Excessive price to pay for violations of Covid rules

It pays to craft a piece of legislation through the lens of the vulnerable

TUMISU/PIXABAY

It is not surprising that Malaysians – particularly civil society groups and social media users as well as opposition lawmakers – were up in arms about the government’s proposal to amend the Prevention and Control of Infectious Diseases Act 1988.

This is because the amendment would see the penalty for flouting the standard operating procedure being raised from a maximum of RM1,000 to RM10,000 for individuals.

The convicted individuals can also be penalised under Section 24 of the proposed amendment to a maximum of RM100,000 fine, or up to seven years of imprisonment, or both.

Meanwhile, the fine could be up to RM1m for corporate bodies that violate the rules.

The heavy punishment, we are told, is aimed at ensuring people’s strict compliance with the standard operating procedure so that Covid infections can be curbed.

It is appreciated that certain rules need to be put in place and strictly implemented in the protracted fight against the invisible menace.

However, the excessive penalties for violation of the rules may well “kill” several violators, particularly the vulnerable, who do not have the wherewithal to pay the fines.

Fine defaulters are likely to be thrown into jail, which is a daunting prospect, especially for families whose sole breadwinners are the violators.

According to the Ministry of Home Affairs, the quantum pertaining to the penalties depends on the seriousness of the offence, hence the creation of a three-tiered penalty system proposed in the amendment of the law.

While it is appreciated that the gravity of the offence would be assessed accordingly before a compound is issued, it is feared that this proposed system could lend itself to abuse.

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Besides, double standards that were employed in the past in the enforcement of the standard operating procedure do not instil confidence among the detractors and the general public.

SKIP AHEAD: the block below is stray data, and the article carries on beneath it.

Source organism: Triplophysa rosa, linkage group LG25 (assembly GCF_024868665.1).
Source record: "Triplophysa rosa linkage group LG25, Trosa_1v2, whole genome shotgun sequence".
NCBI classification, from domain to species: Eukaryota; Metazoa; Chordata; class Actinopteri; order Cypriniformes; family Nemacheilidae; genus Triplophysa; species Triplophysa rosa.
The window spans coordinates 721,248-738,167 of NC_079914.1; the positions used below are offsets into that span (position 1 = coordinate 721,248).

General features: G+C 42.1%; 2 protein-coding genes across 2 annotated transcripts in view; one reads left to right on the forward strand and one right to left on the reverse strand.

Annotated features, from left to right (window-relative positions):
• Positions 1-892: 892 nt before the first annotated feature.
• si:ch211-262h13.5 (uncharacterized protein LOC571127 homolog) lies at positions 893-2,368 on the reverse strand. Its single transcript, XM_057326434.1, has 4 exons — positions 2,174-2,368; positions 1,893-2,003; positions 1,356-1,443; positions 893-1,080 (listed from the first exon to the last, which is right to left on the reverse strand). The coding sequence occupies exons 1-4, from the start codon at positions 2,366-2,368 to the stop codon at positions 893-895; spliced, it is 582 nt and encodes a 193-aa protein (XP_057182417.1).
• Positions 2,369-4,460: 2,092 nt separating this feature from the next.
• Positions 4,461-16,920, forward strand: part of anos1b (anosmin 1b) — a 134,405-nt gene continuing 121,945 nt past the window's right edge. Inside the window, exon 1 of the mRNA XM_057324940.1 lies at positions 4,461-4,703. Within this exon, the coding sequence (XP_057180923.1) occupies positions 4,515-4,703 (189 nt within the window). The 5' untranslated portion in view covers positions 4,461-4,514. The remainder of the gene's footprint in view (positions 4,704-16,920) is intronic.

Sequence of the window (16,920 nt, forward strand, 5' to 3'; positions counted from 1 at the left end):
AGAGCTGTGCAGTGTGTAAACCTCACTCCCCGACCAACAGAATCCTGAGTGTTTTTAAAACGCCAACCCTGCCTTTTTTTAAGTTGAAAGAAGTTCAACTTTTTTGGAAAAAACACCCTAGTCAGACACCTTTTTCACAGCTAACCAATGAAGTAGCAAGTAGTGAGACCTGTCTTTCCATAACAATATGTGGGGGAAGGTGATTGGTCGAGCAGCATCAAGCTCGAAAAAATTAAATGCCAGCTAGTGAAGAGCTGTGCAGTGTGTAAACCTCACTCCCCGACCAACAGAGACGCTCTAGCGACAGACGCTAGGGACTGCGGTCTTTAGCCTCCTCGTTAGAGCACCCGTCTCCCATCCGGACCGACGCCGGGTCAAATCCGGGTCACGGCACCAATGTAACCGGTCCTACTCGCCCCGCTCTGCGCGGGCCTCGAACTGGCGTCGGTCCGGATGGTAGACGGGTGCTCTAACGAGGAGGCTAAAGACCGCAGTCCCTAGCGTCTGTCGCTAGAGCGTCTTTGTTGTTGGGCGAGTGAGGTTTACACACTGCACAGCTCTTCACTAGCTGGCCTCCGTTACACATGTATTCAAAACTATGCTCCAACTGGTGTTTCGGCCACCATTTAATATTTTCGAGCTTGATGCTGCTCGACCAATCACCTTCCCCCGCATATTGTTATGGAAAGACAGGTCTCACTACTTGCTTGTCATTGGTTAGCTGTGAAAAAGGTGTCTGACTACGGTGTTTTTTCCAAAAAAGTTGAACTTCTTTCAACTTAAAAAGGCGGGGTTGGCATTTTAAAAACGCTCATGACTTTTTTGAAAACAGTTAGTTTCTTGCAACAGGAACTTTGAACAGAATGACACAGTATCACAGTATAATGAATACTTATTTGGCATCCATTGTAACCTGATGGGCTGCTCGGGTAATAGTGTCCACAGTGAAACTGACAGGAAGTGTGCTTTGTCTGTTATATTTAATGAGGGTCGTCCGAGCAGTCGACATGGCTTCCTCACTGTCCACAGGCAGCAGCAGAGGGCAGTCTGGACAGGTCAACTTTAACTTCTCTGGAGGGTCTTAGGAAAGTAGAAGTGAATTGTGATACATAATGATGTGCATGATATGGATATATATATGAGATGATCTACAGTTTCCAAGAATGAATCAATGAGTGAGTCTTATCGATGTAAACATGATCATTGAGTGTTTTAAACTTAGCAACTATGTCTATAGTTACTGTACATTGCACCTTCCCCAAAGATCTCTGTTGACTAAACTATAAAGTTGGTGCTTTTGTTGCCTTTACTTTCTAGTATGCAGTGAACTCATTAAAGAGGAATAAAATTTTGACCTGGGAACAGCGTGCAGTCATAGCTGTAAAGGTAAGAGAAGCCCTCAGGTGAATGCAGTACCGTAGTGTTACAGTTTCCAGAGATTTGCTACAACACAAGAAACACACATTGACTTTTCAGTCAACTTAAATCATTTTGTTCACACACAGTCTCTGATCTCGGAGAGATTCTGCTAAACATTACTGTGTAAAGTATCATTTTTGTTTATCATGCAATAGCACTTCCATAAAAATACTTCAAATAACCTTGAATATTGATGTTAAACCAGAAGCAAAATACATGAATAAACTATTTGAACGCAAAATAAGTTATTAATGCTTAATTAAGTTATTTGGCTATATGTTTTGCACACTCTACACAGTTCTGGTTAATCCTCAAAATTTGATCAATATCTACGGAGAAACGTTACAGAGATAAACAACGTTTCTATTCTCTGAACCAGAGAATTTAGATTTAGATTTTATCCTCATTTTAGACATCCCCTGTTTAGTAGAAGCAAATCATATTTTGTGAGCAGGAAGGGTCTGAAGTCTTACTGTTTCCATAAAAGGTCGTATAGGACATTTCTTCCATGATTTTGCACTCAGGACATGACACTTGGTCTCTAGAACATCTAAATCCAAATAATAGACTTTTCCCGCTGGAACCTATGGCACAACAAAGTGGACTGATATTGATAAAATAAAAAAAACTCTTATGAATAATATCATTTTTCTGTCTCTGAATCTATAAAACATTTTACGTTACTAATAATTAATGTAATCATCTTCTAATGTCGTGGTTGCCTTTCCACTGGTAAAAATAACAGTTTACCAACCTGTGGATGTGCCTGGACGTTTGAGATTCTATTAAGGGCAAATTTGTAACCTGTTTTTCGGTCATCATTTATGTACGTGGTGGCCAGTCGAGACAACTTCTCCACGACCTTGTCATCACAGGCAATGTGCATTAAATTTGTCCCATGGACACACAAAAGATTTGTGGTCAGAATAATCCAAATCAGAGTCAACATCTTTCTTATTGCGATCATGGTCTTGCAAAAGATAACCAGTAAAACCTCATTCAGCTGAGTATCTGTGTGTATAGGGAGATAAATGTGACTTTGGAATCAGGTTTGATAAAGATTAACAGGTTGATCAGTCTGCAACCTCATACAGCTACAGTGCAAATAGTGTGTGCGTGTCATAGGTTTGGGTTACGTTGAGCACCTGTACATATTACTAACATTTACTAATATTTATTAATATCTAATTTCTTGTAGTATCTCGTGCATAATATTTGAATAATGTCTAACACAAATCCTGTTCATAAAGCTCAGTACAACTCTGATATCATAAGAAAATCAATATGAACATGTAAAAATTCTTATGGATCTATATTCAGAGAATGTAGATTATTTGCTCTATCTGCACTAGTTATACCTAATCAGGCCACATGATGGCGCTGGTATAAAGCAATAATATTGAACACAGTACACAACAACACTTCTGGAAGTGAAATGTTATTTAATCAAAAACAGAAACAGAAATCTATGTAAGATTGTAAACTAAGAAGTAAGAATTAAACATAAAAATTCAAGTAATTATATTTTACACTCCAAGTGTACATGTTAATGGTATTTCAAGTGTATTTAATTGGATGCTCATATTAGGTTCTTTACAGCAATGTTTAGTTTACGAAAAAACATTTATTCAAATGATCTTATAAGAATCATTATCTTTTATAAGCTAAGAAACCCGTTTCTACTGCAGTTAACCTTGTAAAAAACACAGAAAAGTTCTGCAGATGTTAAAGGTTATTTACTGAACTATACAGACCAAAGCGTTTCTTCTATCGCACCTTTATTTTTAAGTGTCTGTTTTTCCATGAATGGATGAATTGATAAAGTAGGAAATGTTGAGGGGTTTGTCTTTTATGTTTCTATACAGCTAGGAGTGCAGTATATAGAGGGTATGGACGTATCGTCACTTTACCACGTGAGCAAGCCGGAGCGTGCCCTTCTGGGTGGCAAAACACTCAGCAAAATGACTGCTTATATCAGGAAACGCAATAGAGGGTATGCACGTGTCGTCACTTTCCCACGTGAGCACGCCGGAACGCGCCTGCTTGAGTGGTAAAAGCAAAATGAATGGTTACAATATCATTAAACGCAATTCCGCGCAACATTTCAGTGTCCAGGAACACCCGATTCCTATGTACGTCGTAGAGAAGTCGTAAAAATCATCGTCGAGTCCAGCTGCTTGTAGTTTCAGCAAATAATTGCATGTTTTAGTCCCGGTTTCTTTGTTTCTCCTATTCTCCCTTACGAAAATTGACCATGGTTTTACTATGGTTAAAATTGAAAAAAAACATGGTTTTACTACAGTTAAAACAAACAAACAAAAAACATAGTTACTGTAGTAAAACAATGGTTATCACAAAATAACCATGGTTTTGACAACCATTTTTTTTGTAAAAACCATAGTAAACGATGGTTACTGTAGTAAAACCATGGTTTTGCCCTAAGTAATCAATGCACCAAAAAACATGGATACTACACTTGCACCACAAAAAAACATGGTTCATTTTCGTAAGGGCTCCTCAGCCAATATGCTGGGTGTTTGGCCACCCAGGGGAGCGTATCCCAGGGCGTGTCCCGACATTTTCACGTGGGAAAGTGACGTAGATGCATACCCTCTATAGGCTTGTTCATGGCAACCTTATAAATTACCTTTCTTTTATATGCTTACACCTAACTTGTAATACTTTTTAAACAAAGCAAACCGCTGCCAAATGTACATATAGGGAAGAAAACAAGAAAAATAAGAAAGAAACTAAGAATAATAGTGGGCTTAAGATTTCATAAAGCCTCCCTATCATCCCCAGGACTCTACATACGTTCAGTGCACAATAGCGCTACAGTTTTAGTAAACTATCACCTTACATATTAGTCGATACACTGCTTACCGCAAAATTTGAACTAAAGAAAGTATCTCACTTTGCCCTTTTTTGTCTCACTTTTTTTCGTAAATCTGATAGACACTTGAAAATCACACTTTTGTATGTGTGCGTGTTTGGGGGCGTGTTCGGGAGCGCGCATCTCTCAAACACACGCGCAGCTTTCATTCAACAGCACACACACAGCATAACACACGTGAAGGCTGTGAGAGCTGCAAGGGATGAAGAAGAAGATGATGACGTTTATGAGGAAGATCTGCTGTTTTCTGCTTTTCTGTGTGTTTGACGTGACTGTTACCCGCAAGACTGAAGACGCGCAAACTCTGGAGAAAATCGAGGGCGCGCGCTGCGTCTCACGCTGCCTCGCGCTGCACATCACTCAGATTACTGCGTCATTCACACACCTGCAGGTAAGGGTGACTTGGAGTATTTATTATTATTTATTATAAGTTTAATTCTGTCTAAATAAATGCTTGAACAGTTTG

The enforcement agencies were lenient towards ruling politicians and celebrities while the common people were strictly penalised.

A case in point was the recent 100th day Keluarga Malaysia Aspiration celebration event at the Kuala Lumpur Convention Centre. It attracted large crowds of people, defying the physical distancing requirement.

The bone of contention over this event is that the organisers were slapped with a mere RM1,000 compound under the act.

Additionally, therefore, others who flouted the standard operating procedure should also be punished, including ministers and senior government officials who were present and consciously allowed the carnival to continue for four days.

It has been argued that the importance of strict compliance would be better appreciated by the ordinary people had strict enforcement of the law been equally applied to the powerful and famous. In short, there must be an example made of the influential.

Framers of the amendment to the act should surely be aware of, and sensitive to, the larger social context, where not only are there people who are struggling to make ends meet in the wake of the pandemic, the prices of basic necessities have also escalated.

The excessive penalties imposed on these people would be nightmarish. To be sure, a fine of RM1,000 or even the maximum of RM10,000 would not cause much of a dent to the lifestyles of the rich and powerful, but for the vulnerable and desperate, RM1,000 could go a long way towards feeding their hungry families and schooling their children.

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Similarly, a fine of RM1m can be considered hefty for certain small and medium enterprises, a few of which may have to be closed down as a result.

Corporations, on the other hand, would be able to absorb the penalties without jeopardising their businesses.

It pays to craft a piece of legislation through the lens of the vulnerable. – The Malaysian Insight

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